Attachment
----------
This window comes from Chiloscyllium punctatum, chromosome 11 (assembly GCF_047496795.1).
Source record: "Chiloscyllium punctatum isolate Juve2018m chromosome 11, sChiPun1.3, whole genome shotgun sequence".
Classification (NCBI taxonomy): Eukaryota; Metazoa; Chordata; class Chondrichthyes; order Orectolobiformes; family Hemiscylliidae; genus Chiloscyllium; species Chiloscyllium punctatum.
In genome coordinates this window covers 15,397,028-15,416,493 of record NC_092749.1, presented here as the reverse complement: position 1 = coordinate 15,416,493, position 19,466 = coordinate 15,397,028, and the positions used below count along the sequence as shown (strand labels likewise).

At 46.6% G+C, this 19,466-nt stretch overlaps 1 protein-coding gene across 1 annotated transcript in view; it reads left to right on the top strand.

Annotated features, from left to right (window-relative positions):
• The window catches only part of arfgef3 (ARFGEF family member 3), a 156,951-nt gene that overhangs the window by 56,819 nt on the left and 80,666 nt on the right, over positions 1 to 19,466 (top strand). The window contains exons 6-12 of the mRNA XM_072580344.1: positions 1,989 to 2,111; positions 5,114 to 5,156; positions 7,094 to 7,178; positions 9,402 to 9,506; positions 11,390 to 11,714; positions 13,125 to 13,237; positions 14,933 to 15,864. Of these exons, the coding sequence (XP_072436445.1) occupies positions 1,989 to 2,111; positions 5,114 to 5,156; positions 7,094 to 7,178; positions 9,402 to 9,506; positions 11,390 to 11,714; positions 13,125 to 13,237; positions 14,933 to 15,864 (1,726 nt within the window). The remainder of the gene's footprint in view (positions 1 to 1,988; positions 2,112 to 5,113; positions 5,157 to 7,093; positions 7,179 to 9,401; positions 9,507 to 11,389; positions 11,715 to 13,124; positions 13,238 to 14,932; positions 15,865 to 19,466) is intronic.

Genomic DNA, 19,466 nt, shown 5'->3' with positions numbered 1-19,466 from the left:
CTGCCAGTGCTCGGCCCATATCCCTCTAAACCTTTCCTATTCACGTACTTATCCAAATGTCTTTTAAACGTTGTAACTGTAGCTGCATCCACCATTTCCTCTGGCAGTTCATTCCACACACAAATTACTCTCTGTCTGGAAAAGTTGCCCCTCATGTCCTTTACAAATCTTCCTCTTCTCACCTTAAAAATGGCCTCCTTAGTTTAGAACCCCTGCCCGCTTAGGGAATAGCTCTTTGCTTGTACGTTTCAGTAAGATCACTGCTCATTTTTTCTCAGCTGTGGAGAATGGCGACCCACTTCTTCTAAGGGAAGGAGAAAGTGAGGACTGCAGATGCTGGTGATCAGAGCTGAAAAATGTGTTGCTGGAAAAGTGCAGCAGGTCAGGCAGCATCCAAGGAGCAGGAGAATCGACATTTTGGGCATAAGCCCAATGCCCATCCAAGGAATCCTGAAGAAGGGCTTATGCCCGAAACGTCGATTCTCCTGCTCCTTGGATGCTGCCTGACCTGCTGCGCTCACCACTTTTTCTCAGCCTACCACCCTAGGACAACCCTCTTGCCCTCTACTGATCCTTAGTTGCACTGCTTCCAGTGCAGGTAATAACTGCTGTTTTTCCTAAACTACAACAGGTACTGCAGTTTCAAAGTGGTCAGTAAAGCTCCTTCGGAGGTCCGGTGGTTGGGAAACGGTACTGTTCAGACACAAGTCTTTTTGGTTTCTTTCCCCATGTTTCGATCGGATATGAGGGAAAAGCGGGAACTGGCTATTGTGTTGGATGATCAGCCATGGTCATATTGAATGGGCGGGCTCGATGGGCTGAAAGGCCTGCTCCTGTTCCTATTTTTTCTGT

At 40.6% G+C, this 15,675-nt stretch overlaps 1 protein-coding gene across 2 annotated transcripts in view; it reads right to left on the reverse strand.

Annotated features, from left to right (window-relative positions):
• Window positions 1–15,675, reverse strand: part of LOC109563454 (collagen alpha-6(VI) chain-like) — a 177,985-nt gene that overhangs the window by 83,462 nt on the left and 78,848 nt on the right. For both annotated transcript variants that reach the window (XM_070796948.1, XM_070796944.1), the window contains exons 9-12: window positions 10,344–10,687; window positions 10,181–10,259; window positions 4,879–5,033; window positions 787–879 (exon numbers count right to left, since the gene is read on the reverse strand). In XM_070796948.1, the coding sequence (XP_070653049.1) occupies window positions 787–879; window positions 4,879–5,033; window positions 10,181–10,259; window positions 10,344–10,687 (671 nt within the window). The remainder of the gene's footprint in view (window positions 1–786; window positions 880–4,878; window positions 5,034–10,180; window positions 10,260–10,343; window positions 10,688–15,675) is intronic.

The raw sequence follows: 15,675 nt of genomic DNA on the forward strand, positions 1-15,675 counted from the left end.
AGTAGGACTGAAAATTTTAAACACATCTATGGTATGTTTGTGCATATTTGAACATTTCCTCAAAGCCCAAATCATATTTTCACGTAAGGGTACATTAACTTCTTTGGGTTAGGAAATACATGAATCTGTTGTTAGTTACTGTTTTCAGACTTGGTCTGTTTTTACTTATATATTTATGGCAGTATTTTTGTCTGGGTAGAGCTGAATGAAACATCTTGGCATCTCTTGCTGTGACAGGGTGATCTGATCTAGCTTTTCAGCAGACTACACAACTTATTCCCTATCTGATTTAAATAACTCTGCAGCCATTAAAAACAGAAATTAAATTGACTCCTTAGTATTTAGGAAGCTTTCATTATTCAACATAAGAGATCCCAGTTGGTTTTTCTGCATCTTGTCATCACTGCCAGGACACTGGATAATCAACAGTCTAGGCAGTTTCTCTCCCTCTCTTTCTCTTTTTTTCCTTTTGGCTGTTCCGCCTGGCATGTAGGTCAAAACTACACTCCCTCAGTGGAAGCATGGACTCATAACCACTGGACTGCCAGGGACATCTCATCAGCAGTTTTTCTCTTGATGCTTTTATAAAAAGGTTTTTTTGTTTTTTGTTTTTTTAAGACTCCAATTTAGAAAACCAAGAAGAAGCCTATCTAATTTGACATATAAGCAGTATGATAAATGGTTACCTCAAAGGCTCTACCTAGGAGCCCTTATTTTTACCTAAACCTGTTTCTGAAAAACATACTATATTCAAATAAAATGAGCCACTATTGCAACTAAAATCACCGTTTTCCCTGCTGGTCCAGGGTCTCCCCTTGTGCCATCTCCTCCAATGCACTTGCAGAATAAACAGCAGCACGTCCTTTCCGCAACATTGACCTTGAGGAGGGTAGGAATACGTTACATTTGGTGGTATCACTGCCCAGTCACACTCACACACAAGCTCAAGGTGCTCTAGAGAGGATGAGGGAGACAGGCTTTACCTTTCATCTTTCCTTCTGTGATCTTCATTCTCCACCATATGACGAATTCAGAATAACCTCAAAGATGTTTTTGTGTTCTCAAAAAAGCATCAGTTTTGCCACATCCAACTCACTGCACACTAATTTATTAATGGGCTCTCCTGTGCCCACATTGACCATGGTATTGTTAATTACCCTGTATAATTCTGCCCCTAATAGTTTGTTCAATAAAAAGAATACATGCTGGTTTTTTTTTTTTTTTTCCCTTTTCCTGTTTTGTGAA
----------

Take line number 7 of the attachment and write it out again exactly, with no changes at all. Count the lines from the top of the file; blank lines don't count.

• The window catches only part of arfgef3 (ARFGEF family member 3), a 156,951-nt gene that overhangs the window by 56,819 nt on the left and 80,666 nt on the right, over positions 1 to 19,466 (top strand). The window contains exons 6-12 of the mRNA XM_072580344.1: positions 1,989 to 2,111; positions 5,114 to 5,156; positions 7,094 to 7,178; positions 9,402 to 9,506; positions 11,390 to 11,714; positions 13,125 to 13,237; positions 14,933 to 15,864. Of these exons, the coding sequence (XP_072436445.1) occupies positions 1,989 to 2,111; positions 5,114 to 5,156; positions 7,094 to 7,178; positions 9,402 to 9,506; positions 11,390 to 11,714; positions 13,125 to 13,237; positions 14,933 to 15,864 (1,726 nt within the window). The remainder of the gene's footprint in view (positions 1 to 1,988; positions 2,112 to 5,113; positions 5,157 to 7,093; positions 7,179 to 9,401; positions 9,507 to 11,389; positions 11,715 to 13,124; positions 13,238 to 14,932; positions 15,865 to 19,466) is intronic.